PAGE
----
Author(s): Clark ML, Peel JL, Burch JB, Nelson TL, Robinson MM,
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Abstract Elevated indoor air pollution levels due to the burning of biomass in developing countries are well established. Few studies have quantitatively assessed air pollution levels of improved cookstoves and examined these measures in relation to health effects. We conducted a cross-sectional survey among 79 Honduran women cooking with traditional or improved cookstoves. Carbon monoxide and fine particulate matter (PM(2.5)) levels were assessed via indoor and personal monitoring. Pulmonary function and respiratory symptoms were ascertained. Finger-stick blood spot samples were collected to measure C-reactive protein (CRP) concentrations. The use of improved stoves was associated with 63\% lower levels of personal PM(2.5), 73\% lower levels of indoor PM(2.5), and 87\% lower levels of indoor carbon monoxide as compared to traditional stoves. Women using traditional stoves reported symptoms more frequently than those using improved stoves. There was no evidence of associations between cookstove type or air quality measures with lung function or CRP.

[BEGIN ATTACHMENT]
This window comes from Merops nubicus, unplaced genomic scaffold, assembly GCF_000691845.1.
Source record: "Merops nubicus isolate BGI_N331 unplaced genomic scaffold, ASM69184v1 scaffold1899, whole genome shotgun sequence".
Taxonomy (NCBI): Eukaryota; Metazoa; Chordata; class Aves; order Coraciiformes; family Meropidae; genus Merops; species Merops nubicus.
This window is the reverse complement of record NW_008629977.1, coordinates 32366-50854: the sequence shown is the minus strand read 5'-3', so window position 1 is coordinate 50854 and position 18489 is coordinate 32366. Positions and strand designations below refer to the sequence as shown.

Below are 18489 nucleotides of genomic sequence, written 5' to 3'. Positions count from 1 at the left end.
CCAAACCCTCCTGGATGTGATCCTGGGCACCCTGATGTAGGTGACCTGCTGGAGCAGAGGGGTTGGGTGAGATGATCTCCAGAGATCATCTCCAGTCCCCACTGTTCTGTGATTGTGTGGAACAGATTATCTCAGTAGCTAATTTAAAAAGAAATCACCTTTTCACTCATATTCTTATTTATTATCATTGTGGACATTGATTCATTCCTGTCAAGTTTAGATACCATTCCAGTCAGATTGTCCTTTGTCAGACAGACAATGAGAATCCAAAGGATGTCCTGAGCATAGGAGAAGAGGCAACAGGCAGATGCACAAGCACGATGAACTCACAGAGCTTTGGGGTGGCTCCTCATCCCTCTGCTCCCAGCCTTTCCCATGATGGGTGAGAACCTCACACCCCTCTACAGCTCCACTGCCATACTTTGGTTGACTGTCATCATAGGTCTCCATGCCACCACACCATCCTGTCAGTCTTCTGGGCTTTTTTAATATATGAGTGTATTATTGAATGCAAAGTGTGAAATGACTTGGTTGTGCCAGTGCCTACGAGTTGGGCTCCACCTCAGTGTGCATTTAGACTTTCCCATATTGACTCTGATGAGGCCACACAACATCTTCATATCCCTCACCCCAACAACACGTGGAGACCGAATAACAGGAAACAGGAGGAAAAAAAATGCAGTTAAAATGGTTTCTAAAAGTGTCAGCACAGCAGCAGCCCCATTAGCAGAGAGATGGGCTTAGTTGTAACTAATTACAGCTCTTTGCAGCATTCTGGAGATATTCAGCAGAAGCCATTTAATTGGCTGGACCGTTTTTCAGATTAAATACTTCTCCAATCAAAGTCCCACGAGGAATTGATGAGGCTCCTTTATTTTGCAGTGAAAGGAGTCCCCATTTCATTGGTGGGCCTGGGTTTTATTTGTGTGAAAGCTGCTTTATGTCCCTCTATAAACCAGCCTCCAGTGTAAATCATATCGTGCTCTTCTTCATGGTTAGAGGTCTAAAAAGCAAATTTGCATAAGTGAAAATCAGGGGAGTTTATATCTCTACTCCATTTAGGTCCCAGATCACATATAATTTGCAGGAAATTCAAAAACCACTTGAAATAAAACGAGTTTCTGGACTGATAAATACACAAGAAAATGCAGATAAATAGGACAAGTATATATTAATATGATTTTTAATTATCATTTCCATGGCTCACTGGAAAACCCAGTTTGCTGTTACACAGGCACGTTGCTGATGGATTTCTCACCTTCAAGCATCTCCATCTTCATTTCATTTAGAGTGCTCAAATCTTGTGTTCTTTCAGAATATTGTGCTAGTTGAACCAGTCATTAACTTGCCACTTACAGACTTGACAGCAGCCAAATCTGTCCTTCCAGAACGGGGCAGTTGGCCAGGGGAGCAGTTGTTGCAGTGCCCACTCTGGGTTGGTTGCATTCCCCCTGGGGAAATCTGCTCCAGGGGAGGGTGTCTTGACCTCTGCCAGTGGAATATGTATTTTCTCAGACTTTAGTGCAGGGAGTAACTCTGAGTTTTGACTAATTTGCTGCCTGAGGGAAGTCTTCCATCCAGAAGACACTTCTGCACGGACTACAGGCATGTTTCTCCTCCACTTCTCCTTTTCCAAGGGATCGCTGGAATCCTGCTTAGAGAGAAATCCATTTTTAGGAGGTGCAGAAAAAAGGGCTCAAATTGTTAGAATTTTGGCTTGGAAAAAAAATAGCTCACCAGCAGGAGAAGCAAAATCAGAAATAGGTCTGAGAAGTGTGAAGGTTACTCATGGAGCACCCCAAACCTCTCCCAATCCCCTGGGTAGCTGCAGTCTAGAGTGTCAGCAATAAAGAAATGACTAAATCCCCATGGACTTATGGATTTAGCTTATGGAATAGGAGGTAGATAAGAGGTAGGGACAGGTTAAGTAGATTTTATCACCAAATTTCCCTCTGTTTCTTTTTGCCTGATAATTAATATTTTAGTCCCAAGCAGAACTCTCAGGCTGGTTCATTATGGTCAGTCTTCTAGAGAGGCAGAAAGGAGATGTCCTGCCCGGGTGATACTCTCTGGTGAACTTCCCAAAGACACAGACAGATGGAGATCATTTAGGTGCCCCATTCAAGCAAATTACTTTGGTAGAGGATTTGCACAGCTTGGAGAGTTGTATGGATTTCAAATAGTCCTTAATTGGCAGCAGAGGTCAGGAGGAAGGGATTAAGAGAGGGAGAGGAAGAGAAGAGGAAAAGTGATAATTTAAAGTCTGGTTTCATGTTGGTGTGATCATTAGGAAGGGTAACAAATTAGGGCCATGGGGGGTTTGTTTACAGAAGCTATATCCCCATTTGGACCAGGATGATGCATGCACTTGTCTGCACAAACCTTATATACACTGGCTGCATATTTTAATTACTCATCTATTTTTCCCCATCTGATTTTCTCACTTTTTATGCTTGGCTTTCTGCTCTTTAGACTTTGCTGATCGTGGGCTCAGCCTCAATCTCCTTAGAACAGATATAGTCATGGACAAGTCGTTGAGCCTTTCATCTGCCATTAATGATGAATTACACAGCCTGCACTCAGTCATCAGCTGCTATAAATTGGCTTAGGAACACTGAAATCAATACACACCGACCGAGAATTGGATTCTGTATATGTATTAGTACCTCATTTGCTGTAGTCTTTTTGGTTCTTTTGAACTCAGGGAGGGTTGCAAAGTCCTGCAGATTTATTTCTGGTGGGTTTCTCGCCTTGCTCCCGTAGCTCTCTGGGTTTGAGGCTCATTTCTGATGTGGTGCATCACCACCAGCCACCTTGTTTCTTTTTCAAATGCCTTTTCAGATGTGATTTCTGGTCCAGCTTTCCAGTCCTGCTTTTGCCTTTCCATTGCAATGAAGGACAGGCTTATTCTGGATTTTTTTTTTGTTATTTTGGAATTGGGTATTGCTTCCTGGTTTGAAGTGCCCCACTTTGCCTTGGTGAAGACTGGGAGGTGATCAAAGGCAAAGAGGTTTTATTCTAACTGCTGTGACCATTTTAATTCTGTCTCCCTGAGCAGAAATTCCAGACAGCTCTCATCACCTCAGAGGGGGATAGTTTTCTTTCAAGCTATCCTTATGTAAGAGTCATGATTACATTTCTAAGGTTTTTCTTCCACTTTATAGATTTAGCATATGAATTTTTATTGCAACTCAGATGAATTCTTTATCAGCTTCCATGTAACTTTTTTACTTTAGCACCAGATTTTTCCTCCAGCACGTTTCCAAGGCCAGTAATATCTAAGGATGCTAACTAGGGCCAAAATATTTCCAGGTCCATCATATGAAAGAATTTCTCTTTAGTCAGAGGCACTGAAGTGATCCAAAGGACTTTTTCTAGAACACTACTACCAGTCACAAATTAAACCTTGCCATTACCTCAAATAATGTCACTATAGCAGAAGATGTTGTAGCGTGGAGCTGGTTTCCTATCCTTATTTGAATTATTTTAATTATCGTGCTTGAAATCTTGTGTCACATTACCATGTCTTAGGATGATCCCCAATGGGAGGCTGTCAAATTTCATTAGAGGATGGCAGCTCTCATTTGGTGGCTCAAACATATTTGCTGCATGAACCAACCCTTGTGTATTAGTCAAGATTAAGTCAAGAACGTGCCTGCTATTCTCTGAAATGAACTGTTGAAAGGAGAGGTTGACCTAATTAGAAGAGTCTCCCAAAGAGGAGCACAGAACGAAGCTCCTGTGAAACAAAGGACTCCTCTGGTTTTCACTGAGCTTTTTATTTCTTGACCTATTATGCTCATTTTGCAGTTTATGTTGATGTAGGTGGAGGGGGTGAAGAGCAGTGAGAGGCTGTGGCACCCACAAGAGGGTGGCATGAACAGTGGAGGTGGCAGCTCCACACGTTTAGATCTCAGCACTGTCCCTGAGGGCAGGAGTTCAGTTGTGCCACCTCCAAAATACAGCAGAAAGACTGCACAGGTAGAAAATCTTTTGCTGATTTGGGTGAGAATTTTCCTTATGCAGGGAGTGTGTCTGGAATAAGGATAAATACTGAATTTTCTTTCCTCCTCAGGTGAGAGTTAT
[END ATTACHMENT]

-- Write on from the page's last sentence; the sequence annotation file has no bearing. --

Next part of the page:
This article was published in Int J Environ Health Res
and referenced in Journal of Petroleum & Environmental Biotechnology